The Quince tree originates from Asia Minor, but has become naturalised to South Africa.  Although the fruit has fallen out of favour during recent years, many of us still carry the memory of quince jelly being served from farmhouse kitchens.

A member of the Rosaceae family, this deciduous tree bears a pome fruit, similar in appearance to a pear.  The fruit mature from green to a golden yellow colour and has a bumpy shape with a fuzzy surface.  The flesh is strongly perfumed, but the fruit generally tastes astringent and tart, even when ripe.  The fruit is traditionally prepared by boiling and being made into a preserve with the addition of sugar or honey.

Medium sized, the Cydonia oblonga can grow to a height of 3 – 6 m and has an irregular shape with twisted branches.  The leaves are green with a lighter, slightly furry underside.  Ornamental pink-white flowers appear in spring and summer which develop into fruit that can be harvested during autumn.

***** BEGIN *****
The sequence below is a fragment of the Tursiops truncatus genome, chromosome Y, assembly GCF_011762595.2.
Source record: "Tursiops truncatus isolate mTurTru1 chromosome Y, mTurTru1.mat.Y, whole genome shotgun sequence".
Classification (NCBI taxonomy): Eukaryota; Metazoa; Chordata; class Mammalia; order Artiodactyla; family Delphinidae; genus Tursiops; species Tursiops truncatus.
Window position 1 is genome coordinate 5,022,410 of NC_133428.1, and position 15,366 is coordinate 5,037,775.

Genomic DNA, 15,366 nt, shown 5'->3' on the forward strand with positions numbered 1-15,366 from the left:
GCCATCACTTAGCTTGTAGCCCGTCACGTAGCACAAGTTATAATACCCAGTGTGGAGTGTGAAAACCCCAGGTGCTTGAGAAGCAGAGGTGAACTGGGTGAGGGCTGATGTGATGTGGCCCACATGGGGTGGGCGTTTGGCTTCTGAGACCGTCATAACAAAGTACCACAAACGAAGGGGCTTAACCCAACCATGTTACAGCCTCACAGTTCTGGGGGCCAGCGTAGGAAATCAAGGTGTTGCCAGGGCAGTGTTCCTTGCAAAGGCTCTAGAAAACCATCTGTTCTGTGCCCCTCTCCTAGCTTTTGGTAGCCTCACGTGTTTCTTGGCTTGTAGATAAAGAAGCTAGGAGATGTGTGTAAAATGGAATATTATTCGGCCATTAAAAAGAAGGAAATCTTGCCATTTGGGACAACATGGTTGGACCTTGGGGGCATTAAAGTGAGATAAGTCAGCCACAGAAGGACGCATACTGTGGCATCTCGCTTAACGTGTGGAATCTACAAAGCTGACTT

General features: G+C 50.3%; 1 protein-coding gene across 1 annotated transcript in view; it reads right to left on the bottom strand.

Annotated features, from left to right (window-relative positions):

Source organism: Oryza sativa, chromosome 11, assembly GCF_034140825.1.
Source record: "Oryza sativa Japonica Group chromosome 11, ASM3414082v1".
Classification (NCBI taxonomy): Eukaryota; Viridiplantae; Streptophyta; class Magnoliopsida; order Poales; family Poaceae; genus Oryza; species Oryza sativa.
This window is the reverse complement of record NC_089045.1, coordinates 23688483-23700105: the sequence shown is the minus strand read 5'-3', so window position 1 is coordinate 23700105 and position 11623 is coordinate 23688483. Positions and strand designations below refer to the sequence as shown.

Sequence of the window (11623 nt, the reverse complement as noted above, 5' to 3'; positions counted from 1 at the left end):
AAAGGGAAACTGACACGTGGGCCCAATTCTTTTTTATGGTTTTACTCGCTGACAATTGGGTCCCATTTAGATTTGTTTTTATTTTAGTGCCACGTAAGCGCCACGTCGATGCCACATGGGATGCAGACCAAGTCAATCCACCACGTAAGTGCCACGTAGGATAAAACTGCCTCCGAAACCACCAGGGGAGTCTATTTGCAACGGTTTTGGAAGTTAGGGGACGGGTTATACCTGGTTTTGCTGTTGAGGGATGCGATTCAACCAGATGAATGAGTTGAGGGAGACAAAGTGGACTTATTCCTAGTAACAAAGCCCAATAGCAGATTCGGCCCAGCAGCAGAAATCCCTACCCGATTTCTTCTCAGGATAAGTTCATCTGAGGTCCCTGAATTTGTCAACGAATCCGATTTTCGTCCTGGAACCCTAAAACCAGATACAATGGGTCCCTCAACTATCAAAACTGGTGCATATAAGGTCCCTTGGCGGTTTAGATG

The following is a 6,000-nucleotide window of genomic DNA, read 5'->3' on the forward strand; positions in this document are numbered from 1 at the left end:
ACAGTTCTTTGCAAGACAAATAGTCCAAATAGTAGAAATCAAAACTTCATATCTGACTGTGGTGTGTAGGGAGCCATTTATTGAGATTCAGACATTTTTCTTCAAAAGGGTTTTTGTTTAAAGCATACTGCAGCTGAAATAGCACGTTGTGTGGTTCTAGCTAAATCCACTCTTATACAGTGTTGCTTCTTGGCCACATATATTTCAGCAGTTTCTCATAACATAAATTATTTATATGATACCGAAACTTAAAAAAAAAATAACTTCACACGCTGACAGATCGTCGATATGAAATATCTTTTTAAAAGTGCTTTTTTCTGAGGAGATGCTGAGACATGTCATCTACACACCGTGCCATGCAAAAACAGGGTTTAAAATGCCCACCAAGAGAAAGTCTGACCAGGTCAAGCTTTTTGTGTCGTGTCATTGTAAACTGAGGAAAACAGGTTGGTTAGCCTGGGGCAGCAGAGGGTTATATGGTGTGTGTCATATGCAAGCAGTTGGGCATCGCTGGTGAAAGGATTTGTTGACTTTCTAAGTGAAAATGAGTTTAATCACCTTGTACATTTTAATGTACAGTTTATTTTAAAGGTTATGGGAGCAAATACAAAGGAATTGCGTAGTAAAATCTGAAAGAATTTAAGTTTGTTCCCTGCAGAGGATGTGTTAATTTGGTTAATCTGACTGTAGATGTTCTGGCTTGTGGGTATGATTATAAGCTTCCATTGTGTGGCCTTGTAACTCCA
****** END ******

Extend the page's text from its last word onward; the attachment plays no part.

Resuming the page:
The Quince tree is ornamental with its changing colours, pretty flowers and interesting shape.  In addition, the fruit is coming back into vogue with culinary adventurers incorporating it into preserves, jams and desserts.

Fairly hardy and resistant to drought, the Quince tree is a beautiful addition to the garden and will outlive many other species.